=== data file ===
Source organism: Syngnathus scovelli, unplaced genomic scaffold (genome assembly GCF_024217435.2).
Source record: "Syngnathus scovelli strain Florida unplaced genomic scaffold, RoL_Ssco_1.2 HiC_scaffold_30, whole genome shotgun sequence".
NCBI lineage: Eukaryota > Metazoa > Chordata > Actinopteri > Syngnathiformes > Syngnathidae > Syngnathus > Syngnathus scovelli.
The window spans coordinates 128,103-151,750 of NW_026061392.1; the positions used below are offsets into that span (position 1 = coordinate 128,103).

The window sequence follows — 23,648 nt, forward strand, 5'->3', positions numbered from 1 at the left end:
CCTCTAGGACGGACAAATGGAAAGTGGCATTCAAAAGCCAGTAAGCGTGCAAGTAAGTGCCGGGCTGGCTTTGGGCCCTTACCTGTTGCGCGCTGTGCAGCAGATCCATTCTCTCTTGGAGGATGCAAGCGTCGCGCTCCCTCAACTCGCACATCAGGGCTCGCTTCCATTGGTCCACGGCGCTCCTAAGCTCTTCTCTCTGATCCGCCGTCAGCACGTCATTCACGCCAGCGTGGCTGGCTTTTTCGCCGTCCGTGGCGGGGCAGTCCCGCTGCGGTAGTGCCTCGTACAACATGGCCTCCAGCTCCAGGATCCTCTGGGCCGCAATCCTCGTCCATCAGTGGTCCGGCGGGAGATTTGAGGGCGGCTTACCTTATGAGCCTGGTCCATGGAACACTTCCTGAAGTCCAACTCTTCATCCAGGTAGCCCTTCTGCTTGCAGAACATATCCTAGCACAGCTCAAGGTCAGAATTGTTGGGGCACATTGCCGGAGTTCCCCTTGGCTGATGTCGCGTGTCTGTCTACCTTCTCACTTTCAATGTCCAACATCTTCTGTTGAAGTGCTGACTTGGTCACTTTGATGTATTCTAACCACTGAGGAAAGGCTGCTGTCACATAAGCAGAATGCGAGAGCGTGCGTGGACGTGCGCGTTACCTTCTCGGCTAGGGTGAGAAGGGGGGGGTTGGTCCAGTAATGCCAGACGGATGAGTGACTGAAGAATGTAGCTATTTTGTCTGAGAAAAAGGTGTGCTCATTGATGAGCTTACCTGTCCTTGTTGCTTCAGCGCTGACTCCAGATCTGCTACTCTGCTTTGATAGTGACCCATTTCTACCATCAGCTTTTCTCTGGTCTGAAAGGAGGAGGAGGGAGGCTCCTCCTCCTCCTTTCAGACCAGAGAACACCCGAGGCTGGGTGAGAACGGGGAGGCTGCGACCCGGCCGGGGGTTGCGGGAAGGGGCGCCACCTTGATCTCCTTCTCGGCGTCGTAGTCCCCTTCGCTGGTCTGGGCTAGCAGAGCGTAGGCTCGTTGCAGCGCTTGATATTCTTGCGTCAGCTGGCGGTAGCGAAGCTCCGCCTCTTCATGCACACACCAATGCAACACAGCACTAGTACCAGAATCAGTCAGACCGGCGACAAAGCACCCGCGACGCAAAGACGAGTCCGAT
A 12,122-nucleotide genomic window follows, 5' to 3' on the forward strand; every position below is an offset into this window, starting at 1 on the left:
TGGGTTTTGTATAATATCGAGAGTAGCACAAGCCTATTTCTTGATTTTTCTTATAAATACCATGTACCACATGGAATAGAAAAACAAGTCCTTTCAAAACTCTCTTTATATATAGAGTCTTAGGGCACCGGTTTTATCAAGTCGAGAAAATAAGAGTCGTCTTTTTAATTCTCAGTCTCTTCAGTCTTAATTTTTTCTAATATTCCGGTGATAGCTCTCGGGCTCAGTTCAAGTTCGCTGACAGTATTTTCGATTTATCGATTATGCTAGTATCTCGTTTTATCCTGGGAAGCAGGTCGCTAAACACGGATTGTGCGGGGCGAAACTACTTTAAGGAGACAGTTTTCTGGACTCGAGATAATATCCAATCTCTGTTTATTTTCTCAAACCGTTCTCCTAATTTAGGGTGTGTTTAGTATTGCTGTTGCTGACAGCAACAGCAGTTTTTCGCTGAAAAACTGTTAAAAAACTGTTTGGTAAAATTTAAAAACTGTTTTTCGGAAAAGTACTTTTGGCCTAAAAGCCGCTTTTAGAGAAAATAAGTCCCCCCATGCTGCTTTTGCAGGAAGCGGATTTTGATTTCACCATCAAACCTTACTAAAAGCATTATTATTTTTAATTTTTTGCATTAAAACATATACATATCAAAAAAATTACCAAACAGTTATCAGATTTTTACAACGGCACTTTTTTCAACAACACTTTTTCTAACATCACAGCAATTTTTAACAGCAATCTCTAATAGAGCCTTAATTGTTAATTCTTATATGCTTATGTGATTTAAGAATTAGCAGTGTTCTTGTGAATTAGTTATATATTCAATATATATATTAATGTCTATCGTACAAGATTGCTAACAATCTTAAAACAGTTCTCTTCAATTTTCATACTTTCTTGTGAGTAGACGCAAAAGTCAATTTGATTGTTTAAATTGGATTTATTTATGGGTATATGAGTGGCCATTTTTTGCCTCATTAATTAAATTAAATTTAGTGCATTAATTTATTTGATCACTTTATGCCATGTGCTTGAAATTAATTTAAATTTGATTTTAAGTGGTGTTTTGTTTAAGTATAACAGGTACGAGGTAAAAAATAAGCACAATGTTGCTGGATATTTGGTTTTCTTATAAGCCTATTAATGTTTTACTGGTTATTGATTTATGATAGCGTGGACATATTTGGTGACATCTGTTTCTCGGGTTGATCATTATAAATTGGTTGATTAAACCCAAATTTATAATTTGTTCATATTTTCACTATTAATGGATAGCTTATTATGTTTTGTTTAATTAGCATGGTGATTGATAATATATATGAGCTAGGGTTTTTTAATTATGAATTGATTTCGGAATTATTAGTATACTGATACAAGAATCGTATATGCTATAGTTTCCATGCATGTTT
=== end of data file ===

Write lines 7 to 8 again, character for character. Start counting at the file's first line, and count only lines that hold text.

A 12,122-nucleotide genomic window follows, 5' to 3' on the forward strand; every position below is an offset into this window, starting at 1 on the left:
TGGGTTTTGTATAATATCGAGAGTAGCACAAGCCTATTTCTTGATTTTTCTTATAAATACCATGTACCACATGGAATAGAAAAACAAGTCCTTTCAAAACTCTCTTTATATATAGAGTCTTAGGGCACCGGTTTTATCAAGTCGAGAAAATAAGAGTCGTCTTTTTAATTCTCAGTCTCTTCAGTCTTAATTTTTTCTAATATTCCGGTGATAGCTCTCGGGCTCAGTTCAAGTTCGCTGACAGTATTTTCGATTTATCGATTATGCTAGTATCTCGTTTTATCCTGGGAAGCAGGTCGCTAAACACGGATTGTGCGGGGCGAAACTACTTTAAGGAGACAGTTTTCTGGACTCGAGATAATATCCAATCTCTGTTTATTTTCTCAAACCGTTCTCCTAATTTAGGGTGTGTTTAGTATTGCTGTTGCTGACAGCAACAGCAGTTTTTCGCTGAAAAACTGTTAAAAAACTGTTTGGTAAAATTTAAAAACTGTTTTTCGGAAAAGTACTTTTGGCCTAAAAGCCGCTTTTAGAGAAAATAAGTCCCCCCATGCTGCTTTTGCAGGAAGCGGATTTTGATTTCACCATCAAACCTTACTAAAAGCATTATTATTTTTAATTTTTTGCATTAAAACATATACATATCAAAAAAATTACCAAACAGTTATCAGATTTTTACAACGGCACTTTTTTCAACAACACTTTTTCTAACATCACAGCAATTTTTAACAGCAATCTCTAATAGAGCCTTAATTGTTAATTCTTATATGCTTATGTGATTTAAGAATTAGCAGTGTTCTTGTGAATTAGTTATATATTCAATATATATATTAATGTCTATCGTACAAGATTGCTAACAATCTTAAAACAGTTCTCTTCAATTTTCATACTTTCTTGTGAGTAGACGCAAAAGTCAATTTGATTGTTTAAATTGGATTTATTTATGGGTATATGAGTGGCCATTTTTTGCCTCATTAATTAAATTAAATTTAGTGCATTAATTTATTTGATCACTTTATGCCATGTGCTTGAAATTAATTTAAATTTGATTTTAAGTGGTGTTTTGTTTAAGTATAACAGGTACGAGGTAAAAAATAAGCACAATGTTGCTGGATATTTGGTTTTCTTATAAGCCTATTAATGTTTTACTGGTTATTGATTTATGATAGCGTGGACATATTTGGTGACATCTGTTTCTCGGGTTGATCATTATAAATTGGTTGATTAAACCCAAATTTATAATTTGTTCATATTTTCACTATTAATGGATAGCTTATTATGTTTTGTTTAATTAGCATGGTGATTGATAATATATATGAGCTAGGGTTTTTTAATTATGAATTGATTTCGGAATTATTAGTATACTGATACAAGAATCGTATATGCTATAGTTTCCATGCATGTTT